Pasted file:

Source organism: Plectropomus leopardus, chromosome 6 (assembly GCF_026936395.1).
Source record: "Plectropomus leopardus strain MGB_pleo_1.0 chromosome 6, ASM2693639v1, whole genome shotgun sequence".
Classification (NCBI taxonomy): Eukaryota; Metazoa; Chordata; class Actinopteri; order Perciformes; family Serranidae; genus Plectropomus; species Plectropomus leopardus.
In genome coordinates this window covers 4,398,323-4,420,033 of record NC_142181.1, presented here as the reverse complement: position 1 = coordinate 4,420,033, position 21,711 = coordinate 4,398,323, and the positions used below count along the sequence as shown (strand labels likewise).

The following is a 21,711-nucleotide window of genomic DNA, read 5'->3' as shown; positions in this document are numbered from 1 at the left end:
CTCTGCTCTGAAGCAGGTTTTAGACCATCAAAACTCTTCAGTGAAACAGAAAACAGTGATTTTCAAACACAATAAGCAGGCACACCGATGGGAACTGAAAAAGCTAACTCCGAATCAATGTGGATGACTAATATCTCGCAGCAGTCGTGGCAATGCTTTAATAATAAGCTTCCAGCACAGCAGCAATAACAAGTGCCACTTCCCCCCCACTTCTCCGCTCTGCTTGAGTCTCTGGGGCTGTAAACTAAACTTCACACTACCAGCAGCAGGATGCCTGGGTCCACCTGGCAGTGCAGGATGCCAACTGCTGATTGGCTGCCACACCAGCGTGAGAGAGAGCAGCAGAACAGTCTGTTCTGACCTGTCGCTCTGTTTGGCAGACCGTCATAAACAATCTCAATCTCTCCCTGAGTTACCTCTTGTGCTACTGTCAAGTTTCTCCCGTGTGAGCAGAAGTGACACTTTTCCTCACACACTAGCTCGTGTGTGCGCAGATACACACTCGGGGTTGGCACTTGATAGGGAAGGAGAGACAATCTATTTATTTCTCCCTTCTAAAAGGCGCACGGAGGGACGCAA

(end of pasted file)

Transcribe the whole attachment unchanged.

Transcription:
Source organism: Plectropomus leopardus, chromosome 6 (assembly GCF_026936395.1).
Source record: "Plectropomus leopardus strain MGB_pleo_1.0 chromosome 6, ASM2693639v1, whole genome shotgun sequence".
Classification (NCBI taxonomy): Eukaryota; Metazoa; Chordata; class Actinopteri; order Perciformes; family Serranidae; genus Plectropomus; species Plectropomus leopardus.
In genome coordinates this window covers 4,398,323-4,420,033 of record NC_142181.1, presented here as the reverse complement: position 1 = coordinate 4,420,033, position 21,711 = coordinate 4,398,323, and the positions used below count along the sequence as shown (strand labels likewise).

The following is a 21,711-nucleotide window of genomic DNA, read 5'->3' as shown; positions in this document are numbered from 1 at the left end:
CTCTGCTCTGAAGCAGGTTTTAGACCATCAAAACTCTTCAGTGAAACAGAAAACAGTGATTTTCAAACACAATAAGCAGGCACACCGATGGGAACTGAAAAAGCTAACTCCGAATCAATGTGGATGACTAATATCTCGCAGCAGTCGTGGCAATGCTTTAATAATAAGCTTCCAGCACAGCAGCAATAACAAGTGCCACTTCCCCCCCACTTCTCCGCTCTGCTTGAGTCTCTGGGGCTGTAAACTAAACTTCACACTACCAGCAGCAGGATGCCTGGGTCCACCTGGCAGTGCAGGATGCCAACTGCTGATTGGCTGCCACACCAGCGTGAGAGAGAGCAGCAGAACAGTCTGTTCTGACCTGTCGCTCTGTTTGGCAGACCGTCATAAACAATCTCAATCTCTCCCTGAGTTACCTCTTGTGCTACTGTCAAGTTTCTCCCGTGTGAGCAGAAGTGACACTTTTCCTCACACACTAGCTCGTGTGTGCGCAGATACACACTCGGGGTTGGCACTTGATAGGGAAGGAGAGACAATCTATTTATTTCTCCCTTCTAAAAGGCGCACGGAGGGACGCAA